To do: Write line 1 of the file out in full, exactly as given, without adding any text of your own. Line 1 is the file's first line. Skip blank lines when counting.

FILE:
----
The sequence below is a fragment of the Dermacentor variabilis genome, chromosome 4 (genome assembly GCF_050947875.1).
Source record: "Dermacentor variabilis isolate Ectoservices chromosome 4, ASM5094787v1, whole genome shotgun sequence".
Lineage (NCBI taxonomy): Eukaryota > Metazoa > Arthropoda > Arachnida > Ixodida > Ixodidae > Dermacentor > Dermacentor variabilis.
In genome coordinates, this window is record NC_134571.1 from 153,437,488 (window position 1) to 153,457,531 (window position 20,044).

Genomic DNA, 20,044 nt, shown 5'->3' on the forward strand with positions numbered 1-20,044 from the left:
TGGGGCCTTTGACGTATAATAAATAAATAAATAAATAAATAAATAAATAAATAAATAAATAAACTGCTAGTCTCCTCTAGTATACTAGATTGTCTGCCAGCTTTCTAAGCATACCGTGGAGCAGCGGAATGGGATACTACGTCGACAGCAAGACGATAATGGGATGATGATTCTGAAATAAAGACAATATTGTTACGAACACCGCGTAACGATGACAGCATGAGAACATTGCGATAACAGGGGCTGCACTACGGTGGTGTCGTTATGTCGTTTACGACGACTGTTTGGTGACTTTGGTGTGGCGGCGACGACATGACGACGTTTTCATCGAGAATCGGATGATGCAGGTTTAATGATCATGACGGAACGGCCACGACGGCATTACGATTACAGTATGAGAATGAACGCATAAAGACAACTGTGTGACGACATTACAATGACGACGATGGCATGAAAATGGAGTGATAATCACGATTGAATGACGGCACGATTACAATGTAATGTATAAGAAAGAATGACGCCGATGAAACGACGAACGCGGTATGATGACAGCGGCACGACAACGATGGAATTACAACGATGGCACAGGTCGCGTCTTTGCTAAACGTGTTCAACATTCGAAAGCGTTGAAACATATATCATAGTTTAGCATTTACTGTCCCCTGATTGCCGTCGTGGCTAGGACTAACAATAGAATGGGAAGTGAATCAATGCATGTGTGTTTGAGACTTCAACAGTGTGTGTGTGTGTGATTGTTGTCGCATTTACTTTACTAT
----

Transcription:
The sequence below is a fragment of the Dermacentor variabilis genome, chromosome 4 (genome assembly GCF_050947875.1).